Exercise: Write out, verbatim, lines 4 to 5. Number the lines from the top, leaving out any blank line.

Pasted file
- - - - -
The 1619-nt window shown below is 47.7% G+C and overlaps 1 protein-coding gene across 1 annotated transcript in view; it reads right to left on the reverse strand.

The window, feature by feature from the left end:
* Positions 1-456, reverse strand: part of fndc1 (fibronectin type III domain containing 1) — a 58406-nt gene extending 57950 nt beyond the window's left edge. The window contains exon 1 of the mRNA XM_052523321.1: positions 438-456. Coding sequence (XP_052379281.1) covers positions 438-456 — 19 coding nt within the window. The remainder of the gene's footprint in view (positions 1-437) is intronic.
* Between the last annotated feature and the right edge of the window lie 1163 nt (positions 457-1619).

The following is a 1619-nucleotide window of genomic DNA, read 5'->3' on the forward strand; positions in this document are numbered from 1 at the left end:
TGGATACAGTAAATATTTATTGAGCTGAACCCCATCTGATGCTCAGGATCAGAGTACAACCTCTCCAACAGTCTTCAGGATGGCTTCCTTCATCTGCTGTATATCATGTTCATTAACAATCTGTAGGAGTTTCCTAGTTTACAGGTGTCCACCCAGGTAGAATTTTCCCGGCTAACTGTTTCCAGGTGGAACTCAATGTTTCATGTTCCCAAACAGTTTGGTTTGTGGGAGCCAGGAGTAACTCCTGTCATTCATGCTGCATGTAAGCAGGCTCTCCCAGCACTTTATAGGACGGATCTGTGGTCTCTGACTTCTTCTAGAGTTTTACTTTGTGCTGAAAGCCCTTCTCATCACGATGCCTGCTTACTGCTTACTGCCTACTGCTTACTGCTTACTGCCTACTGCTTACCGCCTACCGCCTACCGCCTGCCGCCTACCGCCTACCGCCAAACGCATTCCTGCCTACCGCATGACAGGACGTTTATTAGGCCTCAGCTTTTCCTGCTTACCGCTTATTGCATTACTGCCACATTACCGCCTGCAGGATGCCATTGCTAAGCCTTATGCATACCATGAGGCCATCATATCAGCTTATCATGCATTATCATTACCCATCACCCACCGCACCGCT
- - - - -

* Between the last annotated feature and the right edge of the window lie 1163 nt (positions 457-1619).

The following is a 1619-nucleotide window of genomic DNA, read 5'->3' on the forward strand; positions in this document are numbered from 1 at the left end: